Two women just made history by winning the gruelling Volvo Ocean Race, which is considered the 'Everest of sailing'

Brian Carlin/Volvo Ocean RaceThe Volvo Ocean Race is one of the world’s toughest sailing races.

The Volvo Ocean Race, one of the toughest sailing races on the planet, has come to a thrilling conclusion.

The DongFeng Race Team sailed to victory on Sunday evening, finishing the around-the-world race just 16 minutes ahead of the pack.

It was the closest the race has ever been, and also the first time that a team that included women took the trophy.

Held every three years, the nine-month, 40,000-mile race is a gruelling test of will and ability for some of the world’s best sailors. Along the way, the teams visit six continents, cross the equator, and experience temperatures ranging from below freezing to burning hot – all with as little gear as possible to keep weight down on the boats.

The race has been called the ‘Everest of sailing’ because of the difficult conditions teams face.

But the payoff is worth it, the competitors say.

“When you think about that sense of achievement when you get to another country, it’s incredible,” Brian Carlin, an onboard reporter that Volvo Ocean Race pays to sail with the competitors, told Business Insider. “It’s a pretty unique event and certainly very, very unique experience.”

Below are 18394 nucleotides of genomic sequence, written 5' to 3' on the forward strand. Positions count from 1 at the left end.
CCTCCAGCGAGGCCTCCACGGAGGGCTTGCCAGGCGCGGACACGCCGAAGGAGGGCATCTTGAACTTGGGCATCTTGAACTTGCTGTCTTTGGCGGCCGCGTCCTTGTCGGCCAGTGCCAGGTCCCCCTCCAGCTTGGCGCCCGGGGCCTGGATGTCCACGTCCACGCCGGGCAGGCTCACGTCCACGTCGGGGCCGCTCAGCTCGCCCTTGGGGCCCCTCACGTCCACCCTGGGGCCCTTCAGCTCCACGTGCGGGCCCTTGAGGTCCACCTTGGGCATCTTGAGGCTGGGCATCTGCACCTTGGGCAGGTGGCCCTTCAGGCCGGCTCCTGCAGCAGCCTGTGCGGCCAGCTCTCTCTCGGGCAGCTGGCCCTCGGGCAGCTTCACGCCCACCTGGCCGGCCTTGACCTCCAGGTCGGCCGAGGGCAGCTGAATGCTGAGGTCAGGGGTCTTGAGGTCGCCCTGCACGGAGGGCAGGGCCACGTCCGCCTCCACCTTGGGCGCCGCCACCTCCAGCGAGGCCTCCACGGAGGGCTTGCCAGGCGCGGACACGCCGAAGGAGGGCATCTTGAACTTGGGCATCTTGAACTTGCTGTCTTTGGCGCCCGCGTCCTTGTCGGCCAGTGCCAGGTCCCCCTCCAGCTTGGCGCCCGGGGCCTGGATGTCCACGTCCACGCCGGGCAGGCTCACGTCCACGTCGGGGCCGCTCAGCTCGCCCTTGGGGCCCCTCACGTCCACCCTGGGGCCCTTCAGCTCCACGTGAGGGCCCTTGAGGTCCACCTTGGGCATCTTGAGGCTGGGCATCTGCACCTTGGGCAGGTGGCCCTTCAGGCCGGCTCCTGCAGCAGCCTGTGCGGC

The winner of the race is determined by a points system. Teams earn points by pulling into ports first, second, or third at the end of each of the race’s 11 legs. Double points get awarded for the most difficult legs, and the team with the fastest overall time receives bonus points.In the end, the group with the highest overall total wins the trophy.

Here’s what it’s like to sail thousands of miles through the open ocean with the fleet.

Only the toughest, most experienced sailors are capable of participating in the race. On the longest legs, competitors spend close to a month at sea, running the boat 24 hours a day.

Brian Carlin/Volvo Ocean RaceChris Nicholson works the waves on May 5, 2018.

The boats are designed for speed — not comfort — so it can be a wet, bumpy ride when the weather isn’t cooperating. Each boat is 65 feet long and built to withstand punishing ocean conditions.

Ainhoa Sanchez/Volvo Ocean RaceIn Leg 7, boats sailed from Auckland, New Zealand to Itajai, Brazil. (March 30, 2018)

“It’s an experience,” Carlin said. “It can be pretty bleak and if you’re on deck, you’re getting hosed by waves and the salt water gets into your skin and you get calluses and you get rashes and it’s… Yeah, it’s actually not that appealing when you think about it.”

Ugo Fonolla/Volvo Ocean Race

This year’s race started in Alicante, Spain in October 2017.

Ainhoa Sanchez/Volvo Ocean Race

The fleet completes the journey in 11 parts. The sailors just completed the final leg, finishing the race in The Hague.

Jesus Renedo/Volvo Ocean Race

The teams experienced favourable sailing conditions during the Atlantic crossing – one of the toughest legs – hitting speeds of over 35 miles per hour and smashing records for distance sailed in 24 hours.

If you want to see what it’s like to sail at almost 40 miles per hour in the middle of the ocean, check out this video: